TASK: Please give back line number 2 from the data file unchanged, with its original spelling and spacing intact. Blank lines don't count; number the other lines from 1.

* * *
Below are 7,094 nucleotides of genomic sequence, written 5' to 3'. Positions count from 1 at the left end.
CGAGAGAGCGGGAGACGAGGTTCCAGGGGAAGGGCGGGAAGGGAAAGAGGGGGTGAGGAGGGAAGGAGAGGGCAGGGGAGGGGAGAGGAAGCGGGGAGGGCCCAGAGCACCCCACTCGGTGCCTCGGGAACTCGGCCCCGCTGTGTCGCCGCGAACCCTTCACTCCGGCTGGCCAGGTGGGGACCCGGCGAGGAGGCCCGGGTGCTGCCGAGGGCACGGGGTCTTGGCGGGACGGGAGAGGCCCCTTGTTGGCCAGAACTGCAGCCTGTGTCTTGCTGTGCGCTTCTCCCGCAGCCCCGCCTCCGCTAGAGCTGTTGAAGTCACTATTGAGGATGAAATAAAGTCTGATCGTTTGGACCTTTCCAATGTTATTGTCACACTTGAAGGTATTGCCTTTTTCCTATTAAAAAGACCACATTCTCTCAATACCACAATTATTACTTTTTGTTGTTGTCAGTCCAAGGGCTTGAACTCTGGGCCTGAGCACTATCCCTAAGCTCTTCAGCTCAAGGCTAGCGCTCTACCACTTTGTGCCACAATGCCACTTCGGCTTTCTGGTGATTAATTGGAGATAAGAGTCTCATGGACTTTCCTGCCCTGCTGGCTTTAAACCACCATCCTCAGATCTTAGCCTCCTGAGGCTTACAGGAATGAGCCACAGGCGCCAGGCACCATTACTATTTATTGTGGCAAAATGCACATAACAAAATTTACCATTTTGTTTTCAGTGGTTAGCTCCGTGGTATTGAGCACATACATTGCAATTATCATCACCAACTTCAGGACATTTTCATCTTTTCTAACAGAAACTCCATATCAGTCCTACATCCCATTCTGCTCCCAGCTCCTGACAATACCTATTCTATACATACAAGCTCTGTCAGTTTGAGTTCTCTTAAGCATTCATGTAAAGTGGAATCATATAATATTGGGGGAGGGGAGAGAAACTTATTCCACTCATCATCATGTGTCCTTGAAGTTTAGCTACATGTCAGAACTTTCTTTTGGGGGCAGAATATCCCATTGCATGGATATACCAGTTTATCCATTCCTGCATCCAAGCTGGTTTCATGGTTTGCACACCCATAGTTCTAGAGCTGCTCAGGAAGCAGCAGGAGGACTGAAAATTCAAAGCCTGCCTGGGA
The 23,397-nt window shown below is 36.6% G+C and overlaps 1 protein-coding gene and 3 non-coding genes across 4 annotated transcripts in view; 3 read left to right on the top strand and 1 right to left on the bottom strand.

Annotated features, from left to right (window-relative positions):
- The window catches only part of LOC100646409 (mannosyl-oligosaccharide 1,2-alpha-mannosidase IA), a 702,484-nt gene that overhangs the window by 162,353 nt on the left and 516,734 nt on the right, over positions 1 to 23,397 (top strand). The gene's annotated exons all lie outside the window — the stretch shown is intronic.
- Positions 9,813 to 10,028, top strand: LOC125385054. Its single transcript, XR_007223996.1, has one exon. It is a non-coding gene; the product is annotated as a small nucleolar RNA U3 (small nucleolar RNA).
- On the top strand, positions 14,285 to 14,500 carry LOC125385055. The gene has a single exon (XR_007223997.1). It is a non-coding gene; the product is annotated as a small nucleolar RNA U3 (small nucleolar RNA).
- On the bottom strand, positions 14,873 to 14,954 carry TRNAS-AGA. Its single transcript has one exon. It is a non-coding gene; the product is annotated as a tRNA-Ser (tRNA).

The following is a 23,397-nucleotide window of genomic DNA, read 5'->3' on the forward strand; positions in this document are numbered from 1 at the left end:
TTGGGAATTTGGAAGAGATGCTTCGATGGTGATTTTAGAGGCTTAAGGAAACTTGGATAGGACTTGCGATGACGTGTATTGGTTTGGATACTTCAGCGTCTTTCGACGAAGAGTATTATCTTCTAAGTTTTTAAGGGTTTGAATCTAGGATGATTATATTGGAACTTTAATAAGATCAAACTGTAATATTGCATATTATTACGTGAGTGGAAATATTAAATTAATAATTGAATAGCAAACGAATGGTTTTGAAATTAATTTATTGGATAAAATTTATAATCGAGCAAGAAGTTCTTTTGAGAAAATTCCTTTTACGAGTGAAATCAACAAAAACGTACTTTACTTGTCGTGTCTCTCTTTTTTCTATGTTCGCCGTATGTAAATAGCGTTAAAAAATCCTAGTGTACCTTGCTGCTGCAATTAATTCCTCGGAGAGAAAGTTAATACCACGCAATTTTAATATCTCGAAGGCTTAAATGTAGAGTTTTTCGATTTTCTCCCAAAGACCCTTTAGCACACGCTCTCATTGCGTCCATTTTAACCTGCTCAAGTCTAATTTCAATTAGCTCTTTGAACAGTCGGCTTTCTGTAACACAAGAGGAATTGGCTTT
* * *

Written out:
CGAGAGAGCGGGAGACGAGGTTCCAGGGGAAGGGCGGGAAGGGAAAGAGGGGGTGAGGAGGGAAGGAGAGGGCAGGGGAGGGGAGAGGAAGCGGGGAGGGCCCAGAGCACCCCACTCGGTGCCTCGGGAACTCGGCCCCGCTGTGTCGCCGCGAACCCTTCACTCCGGCTGGCCAGGTGGGGACCCGGCGAGGAGGCCCGGGTGCTGCCGAGGGCACGGGGTCTTGGCGGGACGGGAGAGGCCCCTTGTTGGCCAGAACTGCAGCCTGTGTCTTGCTGTGCGCTTCTCCCGCAGCCCCGCCTCCGCTAGAGCTGTTGAAGTCACTATTGAGGATGAAATAAAGTCTGATCGTTTGGACCTTTCCAATGTTATTGTCACACTTGAAGGTATTGCCTTTTTCCTATTAAAAAGACCACATTCTCTCAATACCACAATTATTACTTTTTGTTGTTGTCAGTCCAAGGGCTTGAACTCTGGGCCTGAGCACTATCCCTAAGCTCTTCAGCTCAAGGCTAGCGCTCTACCACTTTGTGCCACAATGCCACTTCGGCTTTCTGGTGATTAATTGGAGATAAGAGTCTCATGGACTTTCCTGCCCTGCTGGCTTTAAACCACCATCCTCAGATCTTAGCCTCCTGAGGCTTACAGGAATGAGCCACAGGCGCCAGGCACCATTACTATTTATTGTGGCAAAATGCACATAACAAAATTTACCATTTTGTTTTCAGTGGTTAGCTCCGTGGTATTGAGCACATACATTGCAATTATCATCACCAACTTCAGGACATTTTCATCTTTTCTAACAGAAACTCCATATCAGTCCTACATCCCATTCTGCTCCCAGCTCCTGACAATACCTATTCTATACATACAAGCTCTGTCAGTTTGAGTTCTCTTAAGCATTCATGTAAAGTGGAATCATATAATATTGGGGGAGGGGAGAGAAACTTATTCCACTCATCATCATGTGTCCTTGAAGTTTAGCTACATGTCAGAACTTTCTTTTGGGGGCAGAATATCCCATTGCATGGATATACCAGTTTATCCATTCCTGCATCCAAGCTGGTTTCATGGTTTGCACACCCATAGTTCTAGAGCTGCTCAGGAAGCAGCAGGAGGACTGAAAATTCAAAGCCTGCCTGGGA